I’ve never been especially shy about my obsession with what most people would probably categorize as “bad” TV.
I give a shoutout to embarrassing television in the vast majority of my professional bios (including the one on this very blog). I’ve been known to sit through an entire Emmy Awards ceremony having never actually watched any of the nominated shows because they’re too, well, good. When my friends start talking excitedly about the groundbreaking, deeply complicated scripted shows that they’ve been getting into recently, I generally just fiddle with my phone because I have nothing to contribute. I used to get flustered in moments like that, especially when people would politely ask me (in the way of a normal conversationalist) if I’d been watching, too. I also used to feel awkward any time someone asked me about my favorite TV show. Shouldn’t I have something more impressive to say than “any city of the Real Housewives is just fine, thank you!”?
In the last year or so, though, I’ve really leaned in to my thing for bad TV. I no longer see any reason to spend valuable brainpower trying to come up with the name of a highly-touted drama when asked about my media consumption, nor do I have any patience for people who judge me when I can’t do this successfully. After all, I’m a well-read, well-educated, hard-workin’ lady. Why shouldn’t I take pride in watching (and then re-watching on Hulu) every single episode of the Housewives?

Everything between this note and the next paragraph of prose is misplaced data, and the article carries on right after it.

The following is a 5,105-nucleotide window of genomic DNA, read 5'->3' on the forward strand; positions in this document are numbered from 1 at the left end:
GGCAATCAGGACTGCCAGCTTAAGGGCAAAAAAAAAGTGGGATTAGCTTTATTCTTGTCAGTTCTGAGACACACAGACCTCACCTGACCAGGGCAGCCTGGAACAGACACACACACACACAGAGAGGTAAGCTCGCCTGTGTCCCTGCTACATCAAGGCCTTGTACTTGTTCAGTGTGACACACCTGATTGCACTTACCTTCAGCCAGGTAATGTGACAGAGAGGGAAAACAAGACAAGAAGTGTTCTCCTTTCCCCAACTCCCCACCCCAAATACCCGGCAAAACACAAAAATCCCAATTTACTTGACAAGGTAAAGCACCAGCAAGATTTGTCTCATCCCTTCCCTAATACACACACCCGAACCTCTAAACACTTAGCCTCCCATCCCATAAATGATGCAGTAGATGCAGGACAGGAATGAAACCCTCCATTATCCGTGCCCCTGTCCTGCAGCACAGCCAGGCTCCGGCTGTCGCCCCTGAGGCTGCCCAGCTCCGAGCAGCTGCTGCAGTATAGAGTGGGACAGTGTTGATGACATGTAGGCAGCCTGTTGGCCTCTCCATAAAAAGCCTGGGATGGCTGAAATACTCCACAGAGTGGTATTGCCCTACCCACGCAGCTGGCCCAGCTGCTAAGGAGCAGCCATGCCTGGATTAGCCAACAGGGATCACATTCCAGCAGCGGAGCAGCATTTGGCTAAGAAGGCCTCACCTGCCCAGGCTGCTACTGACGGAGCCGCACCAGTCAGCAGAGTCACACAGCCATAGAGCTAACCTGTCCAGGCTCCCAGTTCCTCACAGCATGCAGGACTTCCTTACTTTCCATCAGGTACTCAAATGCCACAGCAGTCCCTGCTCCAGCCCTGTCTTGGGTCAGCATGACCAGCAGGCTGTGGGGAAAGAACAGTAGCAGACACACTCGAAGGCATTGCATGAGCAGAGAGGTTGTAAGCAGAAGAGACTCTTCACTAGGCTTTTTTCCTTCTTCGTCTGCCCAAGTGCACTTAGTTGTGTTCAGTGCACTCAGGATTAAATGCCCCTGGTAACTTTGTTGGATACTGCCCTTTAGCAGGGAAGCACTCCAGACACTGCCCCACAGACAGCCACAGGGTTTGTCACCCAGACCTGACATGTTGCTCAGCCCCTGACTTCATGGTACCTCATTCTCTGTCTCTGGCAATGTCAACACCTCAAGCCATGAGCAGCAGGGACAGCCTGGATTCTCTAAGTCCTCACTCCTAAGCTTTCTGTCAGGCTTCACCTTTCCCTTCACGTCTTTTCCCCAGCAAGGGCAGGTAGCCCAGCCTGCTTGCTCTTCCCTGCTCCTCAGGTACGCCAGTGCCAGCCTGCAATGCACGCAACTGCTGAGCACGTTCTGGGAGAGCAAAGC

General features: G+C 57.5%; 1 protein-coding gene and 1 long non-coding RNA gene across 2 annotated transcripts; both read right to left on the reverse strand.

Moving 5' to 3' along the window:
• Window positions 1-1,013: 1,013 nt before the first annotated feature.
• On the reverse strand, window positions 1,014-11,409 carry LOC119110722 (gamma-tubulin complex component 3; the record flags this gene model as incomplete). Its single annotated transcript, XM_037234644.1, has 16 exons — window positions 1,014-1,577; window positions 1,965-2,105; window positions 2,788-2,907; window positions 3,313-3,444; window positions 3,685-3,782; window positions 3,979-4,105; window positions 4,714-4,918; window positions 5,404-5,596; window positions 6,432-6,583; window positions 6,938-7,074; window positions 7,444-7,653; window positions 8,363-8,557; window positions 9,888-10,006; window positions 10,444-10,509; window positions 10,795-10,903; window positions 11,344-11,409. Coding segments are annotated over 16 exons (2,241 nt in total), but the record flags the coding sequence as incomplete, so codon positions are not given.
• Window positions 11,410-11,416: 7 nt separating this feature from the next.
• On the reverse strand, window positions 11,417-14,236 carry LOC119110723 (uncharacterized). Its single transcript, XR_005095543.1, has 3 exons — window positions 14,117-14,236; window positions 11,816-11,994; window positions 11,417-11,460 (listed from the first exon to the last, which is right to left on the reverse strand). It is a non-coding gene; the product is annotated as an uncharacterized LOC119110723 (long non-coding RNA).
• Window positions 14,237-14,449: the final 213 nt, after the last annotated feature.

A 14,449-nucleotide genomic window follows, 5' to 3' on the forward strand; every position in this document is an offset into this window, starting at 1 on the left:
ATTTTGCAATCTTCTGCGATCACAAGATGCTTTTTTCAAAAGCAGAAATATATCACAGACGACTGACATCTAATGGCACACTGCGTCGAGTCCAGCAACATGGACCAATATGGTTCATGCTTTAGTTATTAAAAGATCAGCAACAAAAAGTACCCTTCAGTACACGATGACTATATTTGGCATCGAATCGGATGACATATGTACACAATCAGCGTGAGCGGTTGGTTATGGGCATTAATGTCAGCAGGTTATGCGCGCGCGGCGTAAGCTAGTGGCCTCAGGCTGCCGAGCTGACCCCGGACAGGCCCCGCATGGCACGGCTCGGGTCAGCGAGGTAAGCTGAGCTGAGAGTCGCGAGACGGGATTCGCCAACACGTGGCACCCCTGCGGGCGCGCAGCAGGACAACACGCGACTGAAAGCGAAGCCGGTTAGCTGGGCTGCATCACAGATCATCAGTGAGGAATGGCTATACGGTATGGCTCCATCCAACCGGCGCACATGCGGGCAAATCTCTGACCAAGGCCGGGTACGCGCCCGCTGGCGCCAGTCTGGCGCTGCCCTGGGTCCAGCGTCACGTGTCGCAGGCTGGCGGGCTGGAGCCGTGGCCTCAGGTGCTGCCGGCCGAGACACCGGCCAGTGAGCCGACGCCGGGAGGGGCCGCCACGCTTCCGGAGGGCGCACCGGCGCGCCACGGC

If, like me, you’re a fan of reality TV, you already know that this was a big week for the genre, with the finale of The Bachelorette airing on Monday night. I’m not ready to talk about the results yet, because it makes me too sad to think about Blake and his broken heart, but I did think it was the perfect time to share more thoughts about why I’m now totally owning my bad TV fandom. Plus, it’s Friday… so why not?
- Humans are fascinating in their natural(-ish) state. I’ve always loved people watching. Airports, malls, basically anywhere in New York City — you name it, and it’s an incredible place to observe people just living their lives. I’m convinced that my fascination with people watching contributed to my love of writing! Reality TV taps into this fascination, and while some of these shows are more heavily produced than others, if you allow yourself to buy into the illusion, it’s an amazing window into human behavior.
- Real life is serious enough. I read the news. I’m (largely) educated on all of the truly important things that are happening in our world these days. And since I do stay informed, I feel like it’s almost necessary for me to maintain a little mental balance by indulging in some pop culture that’s purely entertaining.
- It helps put my own drama in perspective. Trust me… I’m not interested in any of the craziness that happens on these shows happening in my own life, and I’m under no illusion that average people actually experiences these things IRL. That being said, it can be refreshing to realize — after a particularly vicious screaming match on the Housewives, for example — that I really have my you-know-what together a lot more than I give myself credit for.
- There’s such amazing conversation to be had around it. I’ve been loyally watching reality TV since the first time my mom turned on The Bachelor when I was in middle school, but the whole category has only gotten better since social media hit the scene. Add in the bevy of think pieces you can find all over the Internet after pretty much any episode of any show and the recap podcasts, and you’ve got yourself a fascinating subculture.
- It’s a social experience! If there’s Thai food and wine and my close girl friends, I’m there.
Do you love bad TV… or love to hate it? Tell me more in the comments below!